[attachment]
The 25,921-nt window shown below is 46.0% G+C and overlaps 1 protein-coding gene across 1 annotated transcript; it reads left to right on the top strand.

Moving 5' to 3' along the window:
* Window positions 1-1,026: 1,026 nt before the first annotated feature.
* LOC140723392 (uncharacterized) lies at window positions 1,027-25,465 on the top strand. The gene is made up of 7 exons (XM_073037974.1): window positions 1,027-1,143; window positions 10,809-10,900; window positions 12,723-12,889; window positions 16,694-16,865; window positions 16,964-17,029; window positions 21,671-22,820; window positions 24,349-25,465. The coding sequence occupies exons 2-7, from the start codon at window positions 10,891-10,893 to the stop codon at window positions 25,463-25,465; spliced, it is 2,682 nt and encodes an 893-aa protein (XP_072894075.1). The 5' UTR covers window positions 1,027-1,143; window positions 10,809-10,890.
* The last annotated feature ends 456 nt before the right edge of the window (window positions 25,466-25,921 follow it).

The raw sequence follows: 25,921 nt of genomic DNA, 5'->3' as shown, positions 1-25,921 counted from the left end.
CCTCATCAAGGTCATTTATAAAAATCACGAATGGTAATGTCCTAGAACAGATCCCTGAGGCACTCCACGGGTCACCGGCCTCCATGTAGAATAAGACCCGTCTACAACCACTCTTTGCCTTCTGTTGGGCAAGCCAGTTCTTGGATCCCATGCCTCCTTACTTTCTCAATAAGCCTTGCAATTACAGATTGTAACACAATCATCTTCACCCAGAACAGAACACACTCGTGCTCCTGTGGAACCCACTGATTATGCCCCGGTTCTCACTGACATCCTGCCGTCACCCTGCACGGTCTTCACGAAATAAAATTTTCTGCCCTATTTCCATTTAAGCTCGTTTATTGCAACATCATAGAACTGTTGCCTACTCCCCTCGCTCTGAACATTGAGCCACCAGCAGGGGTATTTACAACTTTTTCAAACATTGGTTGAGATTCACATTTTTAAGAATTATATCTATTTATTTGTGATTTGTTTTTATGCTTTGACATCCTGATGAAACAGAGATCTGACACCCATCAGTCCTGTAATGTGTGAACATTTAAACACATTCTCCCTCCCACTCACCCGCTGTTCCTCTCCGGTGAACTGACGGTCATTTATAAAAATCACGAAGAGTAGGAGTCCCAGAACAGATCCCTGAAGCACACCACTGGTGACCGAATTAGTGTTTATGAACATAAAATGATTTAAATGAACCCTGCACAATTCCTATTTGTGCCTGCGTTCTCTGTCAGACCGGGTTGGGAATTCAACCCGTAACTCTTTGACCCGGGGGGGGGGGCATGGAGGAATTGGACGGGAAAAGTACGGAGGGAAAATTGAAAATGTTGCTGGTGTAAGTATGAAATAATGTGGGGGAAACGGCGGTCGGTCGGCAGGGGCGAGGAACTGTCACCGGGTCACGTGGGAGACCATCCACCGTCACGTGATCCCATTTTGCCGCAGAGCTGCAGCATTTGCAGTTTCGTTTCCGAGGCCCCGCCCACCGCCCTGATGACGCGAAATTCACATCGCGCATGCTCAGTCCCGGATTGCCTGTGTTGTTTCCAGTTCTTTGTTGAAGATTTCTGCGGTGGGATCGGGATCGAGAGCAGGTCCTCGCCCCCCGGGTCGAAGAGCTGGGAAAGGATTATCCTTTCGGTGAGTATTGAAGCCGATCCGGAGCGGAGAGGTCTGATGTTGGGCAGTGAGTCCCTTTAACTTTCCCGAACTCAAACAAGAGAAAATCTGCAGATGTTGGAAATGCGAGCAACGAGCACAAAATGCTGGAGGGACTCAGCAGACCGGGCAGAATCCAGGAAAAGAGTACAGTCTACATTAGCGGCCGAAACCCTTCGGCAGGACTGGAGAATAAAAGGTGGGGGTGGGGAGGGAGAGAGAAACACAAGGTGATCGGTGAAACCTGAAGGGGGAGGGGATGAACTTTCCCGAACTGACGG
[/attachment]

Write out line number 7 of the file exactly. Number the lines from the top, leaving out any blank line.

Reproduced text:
CCTCATCAAGGTCATTTATAAAAATCACGAATGGTAATGTCCTAGAACAGATCCCTGAGGCACTCCACGGGTCACCGGCCTCCATGTAGAATAAGACCCGTCTACAACCACTCTTTGCCTTCTGTTGGGCAAGCCAGTTCTTGGATCCCATGCCTCCTTACTTTCTCAATAAGCCTTGCAATTACAGATTGTAACACAATCATCTTCACCCAGAACAGAACACACTCGTGCTCCTGTGGAACCCACTGATTATGCCCCGGTTCTCACTGACATCCTGCCGTCACCCTGCACGGTCTTCACGAAATAAAATTTTCTGCCCTATTTCCATTTAAGCTCGTTTATTGCAACATCATAGAACTGTTGCCTACTCCCCTCGCTCTGAACATTGAGCCACCAGCAGGGGTATTTACAACTTTTTCAAACATTGGTTGAGATTCACATTTTTAAGAATTATATCTATTTATTTGTGATTTGTTTTTATGCTTTGACATCCTGATGAAACAGAGATCTGACACCCATCAGTCCTGTAATGTGTGAACATTTAAACACATTCTCCCTCCCACTCACCCGCTGTTCCTCTCCGGTGAACTGACGGTCATTTATAAAAATCACGAAGAGTAGGAGTCCCAGAACAGATCCCTGAAGCACACCACTGGTGACCGAATTAGTGTTTATGAACATAAAATGATTTAAATGAACCCTGCACAATTCCTATTTGTGCCTGCGTTCTCTGTCAGACCGGGTTGGGAATTCAACCCGTAACTCTTTGACCCGGGGGGGGGGGCATGGAGGAATTGGACGGGAAAAGTACGGAGGGAAAATTGAAAATGTTGCTGGTGTAAGTATGAAATAATGTGGGGGAAACGGCGGTCGGTCGGCAGGGGCGAGGAACTGTCACCGGGTCACGTGGGAGACCATCCACCGTCACGTGATCCCATTTTGCCGCAGAGCTGCAGCATTTGCAGTTTCGTTTCCGAGGCCCCGCCCACCGCCCTGATGACGCGAAATTCACATCGCGCATGCTCAGTCCCGGATTGCCTGTGTTGTTTCCAGTTCTTTGTTGAAGATTTCTGCGGTGGGATCGGGATCGAGAGCAGGTCCTCGCCCCCCGGGTCGAAGAGCTGGGAAAGGATTATCCTTTCGGTGAGTATTGAAGCCGATCCGGAGCGGAGAGGTCTGATGTTGGGCAGTGAGTCCCTTTAACTTTCCCGAACTCAAACAAGAGAAAATCTGCAGATGTTGGAAATGCGAGCAACGAGCACAAAATGCTGGAGGGACTCAGCAGACCGGGCAGAATCCAGGAAAAGAGTACAGTCTACATTAGCGGCCGAAACCCTTCGGCAGGACTGGAGAATAAAAGGTGGGGGTGGGGAGGGAGAGAGAAACACAAGGTGATCGGTGAAACCTGAAGGGGGAGGGGATGAACTTTCCCGAACTGACGG